HealthManagement, Volume 18 - Issue 6, 2018


Challenges and opportunities for keeping engaged.

With patient engagement there comes increasing responsibility – on the patient, their family and the provider. spoke to four leading patient advocates for their views on approaching patient engagement and the challenges that lie ahead.

Dave deBronkart

Patient Advocate, Speaker and Author

e-Patient Dave

[email protected],

"Becoming engaged in your health is exactly the same as caring for yourself in other ways. When we’re young and vulnerable, good people care for us. As we grow, we learn to think and act for ourselves, which in healthcare as everywhere else, brings new risks, responsibilities, and independence."

Healthcare Communications Strategist, Writer and Keynote Speaker
Health Care Social Media
[email protected],

"Patient engagement has become a buzzword in the healthcare industry, used to describe everything from engaging patients with hospital portals to tracking vitals with wearables. I’ve seen it co-opted by industry stakeholders, described (often interchangeably) as patient activation, involvement, participation, compliance, and centricity. But what I have yet to see is any significant progress in turning the rhetoric of patient engagement into a discernible reality in the real-world in which patients live. Patient engagement has enormous potential to transform how the industry delivers care to patients, but until patients themselves define what meaningful engagement looks like, I fear it will remain nothing more than an empty phrase."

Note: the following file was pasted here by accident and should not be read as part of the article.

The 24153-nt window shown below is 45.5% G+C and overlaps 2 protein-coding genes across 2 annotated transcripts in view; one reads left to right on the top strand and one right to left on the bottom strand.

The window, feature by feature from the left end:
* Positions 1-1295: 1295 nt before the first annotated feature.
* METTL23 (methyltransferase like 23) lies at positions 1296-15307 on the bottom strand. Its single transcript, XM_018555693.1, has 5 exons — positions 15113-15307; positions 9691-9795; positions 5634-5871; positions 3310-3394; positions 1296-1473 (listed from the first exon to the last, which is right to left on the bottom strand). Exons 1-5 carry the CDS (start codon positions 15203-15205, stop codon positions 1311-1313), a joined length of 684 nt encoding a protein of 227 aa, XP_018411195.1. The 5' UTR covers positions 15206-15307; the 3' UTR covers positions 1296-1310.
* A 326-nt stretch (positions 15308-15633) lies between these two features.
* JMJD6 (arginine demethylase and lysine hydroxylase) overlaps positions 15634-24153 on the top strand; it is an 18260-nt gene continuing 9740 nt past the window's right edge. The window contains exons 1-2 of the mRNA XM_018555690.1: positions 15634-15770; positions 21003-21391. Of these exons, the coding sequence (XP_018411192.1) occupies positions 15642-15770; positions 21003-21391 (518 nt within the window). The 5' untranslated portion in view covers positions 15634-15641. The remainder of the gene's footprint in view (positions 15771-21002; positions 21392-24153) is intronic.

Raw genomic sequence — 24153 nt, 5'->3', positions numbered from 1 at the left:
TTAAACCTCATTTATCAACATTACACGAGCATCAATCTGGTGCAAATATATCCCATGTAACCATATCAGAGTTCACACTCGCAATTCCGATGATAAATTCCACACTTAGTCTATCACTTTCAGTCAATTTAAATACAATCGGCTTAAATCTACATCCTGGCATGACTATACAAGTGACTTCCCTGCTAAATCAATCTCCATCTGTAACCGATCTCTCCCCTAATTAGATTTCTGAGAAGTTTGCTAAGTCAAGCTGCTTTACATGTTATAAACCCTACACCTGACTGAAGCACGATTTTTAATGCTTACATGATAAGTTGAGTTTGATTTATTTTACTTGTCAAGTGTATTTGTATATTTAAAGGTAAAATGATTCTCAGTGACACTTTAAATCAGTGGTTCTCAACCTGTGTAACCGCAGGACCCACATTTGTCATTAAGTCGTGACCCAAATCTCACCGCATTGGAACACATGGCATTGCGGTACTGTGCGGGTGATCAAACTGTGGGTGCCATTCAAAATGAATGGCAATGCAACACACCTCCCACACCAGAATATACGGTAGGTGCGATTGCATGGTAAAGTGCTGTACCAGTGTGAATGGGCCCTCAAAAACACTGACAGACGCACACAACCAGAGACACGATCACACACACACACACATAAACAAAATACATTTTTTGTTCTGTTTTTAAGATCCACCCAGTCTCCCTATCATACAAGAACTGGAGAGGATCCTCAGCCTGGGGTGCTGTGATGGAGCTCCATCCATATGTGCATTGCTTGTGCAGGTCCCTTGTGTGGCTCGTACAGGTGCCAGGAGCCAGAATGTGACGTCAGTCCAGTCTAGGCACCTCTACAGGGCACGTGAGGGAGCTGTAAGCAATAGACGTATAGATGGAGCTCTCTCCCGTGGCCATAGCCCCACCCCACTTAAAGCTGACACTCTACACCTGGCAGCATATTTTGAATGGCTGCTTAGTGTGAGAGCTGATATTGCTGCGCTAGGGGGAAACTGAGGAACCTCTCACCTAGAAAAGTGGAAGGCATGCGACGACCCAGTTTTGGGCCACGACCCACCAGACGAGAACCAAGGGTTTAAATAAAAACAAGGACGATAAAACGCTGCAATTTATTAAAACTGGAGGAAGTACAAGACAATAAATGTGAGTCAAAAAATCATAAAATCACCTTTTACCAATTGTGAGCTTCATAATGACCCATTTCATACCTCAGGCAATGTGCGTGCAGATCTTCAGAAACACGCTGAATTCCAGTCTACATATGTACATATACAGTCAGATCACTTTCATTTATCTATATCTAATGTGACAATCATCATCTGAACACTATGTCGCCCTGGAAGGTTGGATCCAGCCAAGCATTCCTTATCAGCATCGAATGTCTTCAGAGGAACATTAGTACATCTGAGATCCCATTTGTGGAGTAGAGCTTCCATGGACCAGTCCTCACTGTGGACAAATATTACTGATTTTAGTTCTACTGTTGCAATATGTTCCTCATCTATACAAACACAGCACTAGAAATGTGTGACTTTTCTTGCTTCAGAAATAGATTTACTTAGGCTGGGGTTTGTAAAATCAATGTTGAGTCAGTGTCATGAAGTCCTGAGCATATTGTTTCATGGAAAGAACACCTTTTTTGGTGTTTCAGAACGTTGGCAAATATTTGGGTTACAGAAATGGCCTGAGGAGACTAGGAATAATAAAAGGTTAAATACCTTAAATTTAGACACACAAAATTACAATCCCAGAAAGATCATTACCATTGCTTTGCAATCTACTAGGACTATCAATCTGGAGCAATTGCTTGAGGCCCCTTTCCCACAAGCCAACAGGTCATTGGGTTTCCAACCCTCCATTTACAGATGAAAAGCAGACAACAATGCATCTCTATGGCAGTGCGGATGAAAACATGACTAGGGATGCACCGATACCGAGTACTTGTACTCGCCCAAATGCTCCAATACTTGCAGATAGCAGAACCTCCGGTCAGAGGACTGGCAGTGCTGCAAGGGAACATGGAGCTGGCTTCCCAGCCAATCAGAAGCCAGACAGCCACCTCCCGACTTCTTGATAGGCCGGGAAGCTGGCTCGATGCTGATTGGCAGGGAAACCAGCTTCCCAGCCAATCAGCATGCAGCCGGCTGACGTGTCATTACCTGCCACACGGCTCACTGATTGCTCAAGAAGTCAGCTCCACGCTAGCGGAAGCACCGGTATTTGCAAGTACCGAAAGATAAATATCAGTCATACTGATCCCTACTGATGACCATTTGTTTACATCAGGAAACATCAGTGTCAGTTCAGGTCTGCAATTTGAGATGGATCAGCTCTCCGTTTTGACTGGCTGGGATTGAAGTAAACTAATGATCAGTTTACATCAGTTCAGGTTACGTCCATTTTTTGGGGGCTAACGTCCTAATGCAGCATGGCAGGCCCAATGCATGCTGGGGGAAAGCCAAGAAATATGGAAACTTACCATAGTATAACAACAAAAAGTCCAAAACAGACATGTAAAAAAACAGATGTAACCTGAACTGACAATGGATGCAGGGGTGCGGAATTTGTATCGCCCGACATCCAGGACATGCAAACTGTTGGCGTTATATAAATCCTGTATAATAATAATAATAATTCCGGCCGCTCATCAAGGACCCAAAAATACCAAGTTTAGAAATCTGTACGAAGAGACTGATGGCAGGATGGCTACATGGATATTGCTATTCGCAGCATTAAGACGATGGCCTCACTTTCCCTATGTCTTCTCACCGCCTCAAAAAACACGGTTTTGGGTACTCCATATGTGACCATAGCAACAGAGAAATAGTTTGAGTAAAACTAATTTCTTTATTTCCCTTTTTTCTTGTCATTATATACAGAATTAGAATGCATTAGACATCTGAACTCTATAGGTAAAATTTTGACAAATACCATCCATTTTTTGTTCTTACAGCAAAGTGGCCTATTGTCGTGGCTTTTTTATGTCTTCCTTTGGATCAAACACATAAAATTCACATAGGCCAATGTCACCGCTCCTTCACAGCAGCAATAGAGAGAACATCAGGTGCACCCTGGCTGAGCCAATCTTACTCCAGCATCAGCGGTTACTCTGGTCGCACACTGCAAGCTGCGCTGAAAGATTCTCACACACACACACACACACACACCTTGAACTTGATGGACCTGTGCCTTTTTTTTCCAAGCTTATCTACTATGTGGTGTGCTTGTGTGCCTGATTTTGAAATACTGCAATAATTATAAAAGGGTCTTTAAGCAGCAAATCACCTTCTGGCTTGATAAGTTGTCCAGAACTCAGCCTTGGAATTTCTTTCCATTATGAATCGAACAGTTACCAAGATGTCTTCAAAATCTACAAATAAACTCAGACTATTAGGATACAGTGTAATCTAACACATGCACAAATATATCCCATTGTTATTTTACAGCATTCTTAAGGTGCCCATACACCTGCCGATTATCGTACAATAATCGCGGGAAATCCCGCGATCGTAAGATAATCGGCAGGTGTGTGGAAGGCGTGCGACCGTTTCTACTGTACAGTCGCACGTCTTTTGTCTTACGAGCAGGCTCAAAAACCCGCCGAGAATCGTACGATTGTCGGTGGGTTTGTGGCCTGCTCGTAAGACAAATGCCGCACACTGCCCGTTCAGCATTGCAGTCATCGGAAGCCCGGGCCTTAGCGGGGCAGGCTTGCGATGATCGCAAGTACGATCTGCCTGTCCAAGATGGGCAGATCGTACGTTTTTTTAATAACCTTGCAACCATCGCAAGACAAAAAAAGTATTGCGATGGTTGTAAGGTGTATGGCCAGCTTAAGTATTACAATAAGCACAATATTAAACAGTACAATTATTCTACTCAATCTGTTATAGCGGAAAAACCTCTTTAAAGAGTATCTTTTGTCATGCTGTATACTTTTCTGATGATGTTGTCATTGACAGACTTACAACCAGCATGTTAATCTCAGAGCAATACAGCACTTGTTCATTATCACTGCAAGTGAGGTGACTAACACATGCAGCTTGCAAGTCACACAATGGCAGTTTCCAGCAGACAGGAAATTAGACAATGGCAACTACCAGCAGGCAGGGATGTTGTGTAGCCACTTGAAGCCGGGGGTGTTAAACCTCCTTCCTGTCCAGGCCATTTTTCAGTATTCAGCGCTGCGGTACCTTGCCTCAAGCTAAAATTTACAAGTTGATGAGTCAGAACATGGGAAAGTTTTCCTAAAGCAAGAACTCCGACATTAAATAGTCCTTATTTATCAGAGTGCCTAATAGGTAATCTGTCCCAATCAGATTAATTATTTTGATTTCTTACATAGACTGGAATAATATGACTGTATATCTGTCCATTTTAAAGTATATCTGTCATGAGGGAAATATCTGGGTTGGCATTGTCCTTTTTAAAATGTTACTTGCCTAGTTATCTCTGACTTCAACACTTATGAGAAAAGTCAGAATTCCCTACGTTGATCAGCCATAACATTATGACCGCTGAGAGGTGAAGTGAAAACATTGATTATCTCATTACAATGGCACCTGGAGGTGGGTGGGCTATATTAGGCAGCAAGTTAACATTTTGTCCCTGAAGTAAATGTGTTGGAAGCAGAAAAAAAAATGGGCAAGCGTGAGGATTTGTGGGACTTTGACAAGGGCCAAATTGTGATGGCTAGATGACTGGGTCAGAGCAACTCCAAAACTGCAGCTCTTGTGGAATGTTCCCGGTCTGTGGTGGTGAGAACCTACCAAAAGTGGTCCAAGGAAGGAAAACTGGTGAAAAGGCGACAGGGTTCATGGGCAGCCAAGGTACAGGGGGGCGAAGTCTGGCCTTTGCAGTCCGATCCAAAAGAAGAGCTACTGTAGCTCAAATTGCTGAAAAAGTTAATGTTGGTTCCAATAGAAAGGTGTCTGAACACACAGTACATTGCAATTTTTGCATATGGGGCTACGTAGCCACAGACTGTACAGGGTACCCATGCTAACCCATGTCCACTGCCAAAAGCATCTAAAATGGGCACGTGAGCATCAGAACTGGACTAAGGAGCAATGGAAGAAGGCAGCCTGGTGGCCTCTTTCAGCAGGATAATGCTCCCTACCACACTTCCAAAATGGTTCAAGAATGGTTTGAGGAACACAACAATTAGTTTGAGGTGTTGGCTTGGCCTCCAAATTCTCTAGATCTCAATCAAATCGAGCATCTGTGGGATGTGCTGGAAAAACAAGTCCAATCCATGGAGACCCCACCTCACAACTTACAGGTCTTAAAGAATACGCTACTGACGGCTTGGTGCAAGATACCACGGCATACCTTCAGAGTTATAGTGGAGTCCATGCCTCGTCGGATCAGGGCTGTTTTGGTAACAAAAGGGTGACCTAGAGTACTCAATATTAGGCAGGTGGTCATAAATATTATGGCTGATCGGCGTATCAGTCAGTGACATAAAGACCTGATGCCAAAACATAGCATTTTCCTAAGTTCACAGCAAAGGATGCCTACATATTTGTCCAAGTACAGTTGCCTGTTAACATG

Peter Kapitein
Patient Advocate
Inspire2Live Amsterdam, The Netherlands
[email protected],

"Healthcare is about patients and therefore they need to know and decide. Together with their physician they ‘built' the best treatment for their own health at this moment. This ‘Precision medicine’ creates value in healthcare and therefore it will be efficient as well. For patients this is an uphill battle, for many stakeholders do not see the added value of patients in the improvement of healthcare. Nevertheless, they are."

Katherine A. Schneider
President and Chief Executive Officer
Delaware Valley ACO
Radnor, Philadelphia

"The biggest opportunity (and challenge) is the removal of barriers and complexity that make it very difficult for patients to do the right thing even when they are motivated to do so. Wherever possible, and especially for those with chronic/complex/costly conditions, healthcare should offer a one-stop shopping experience where the patient does not need to have a PhD in project management in order to adhere to a care plan."